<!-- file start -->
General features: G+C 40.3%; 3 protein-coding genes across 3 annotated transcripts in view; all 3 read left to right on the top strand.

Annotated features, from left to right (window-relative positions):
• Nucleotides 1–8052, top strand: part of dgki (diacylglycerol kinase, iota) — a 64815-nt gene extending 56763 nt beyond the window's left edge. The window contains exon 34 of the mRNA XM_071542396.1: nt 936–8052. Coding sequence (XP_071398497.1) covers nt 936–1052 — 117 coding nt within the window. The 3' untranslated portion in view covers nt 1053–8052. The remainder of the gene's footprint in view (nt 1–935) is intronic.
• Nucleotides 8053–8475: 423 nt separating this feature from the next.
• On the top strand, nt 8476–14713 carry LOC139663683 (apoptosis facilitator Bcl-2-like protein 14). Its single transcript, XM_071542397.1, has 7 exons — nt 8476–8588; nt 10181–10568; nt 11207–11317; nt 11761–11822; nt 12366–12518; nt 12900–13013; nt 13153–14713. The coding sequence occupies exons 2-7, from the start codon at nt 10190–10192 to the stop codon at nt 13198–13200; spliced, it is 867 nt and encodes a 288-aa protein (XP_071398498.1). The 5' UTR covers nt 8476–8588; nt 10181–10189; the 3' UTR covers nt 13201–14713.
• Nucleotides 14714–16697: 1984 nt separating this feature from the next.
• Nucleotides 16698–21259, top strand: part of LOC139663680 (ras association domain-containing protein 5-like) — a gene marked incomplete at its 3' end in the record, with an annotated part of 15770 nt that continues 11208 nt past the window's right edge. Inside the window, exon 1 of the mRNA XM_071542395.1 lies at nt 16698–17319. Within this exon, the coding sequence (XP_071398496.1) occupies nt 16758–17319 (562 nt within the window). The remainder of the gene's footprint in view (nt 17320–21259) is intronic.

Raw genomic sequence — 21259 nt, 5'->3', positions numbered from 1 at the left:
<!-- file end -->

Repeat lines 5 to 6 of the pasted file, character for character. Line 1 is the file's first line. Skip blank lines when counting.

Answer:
• On the top strand, nt 8476–14713 carry LOC139663683 (apoptosis facilitator Bcl-2-like protein 14). Its single transcript, XM_071542397.1, has 7 exons — nt 8476–8588; nt 10181–10568; nt 11207–11317; nt 11761–11822; nt 12366–12518; nt 12900–13013; nt 13153–14713. The coding sequence occupies exons 2-7, from the start codon at nt 10190–10192 to the stop codon at nt 13198–13200; spliced, it is 867 nt and encodes a 288-aa protein (XP_071398498.1). The 5' UTR covers nt 8476–8588; nt 10181–10189; the 3' UTR covers nt 13201–14713.
• Nucleotides 14714–16697: 1984 nt separating this feature from the next.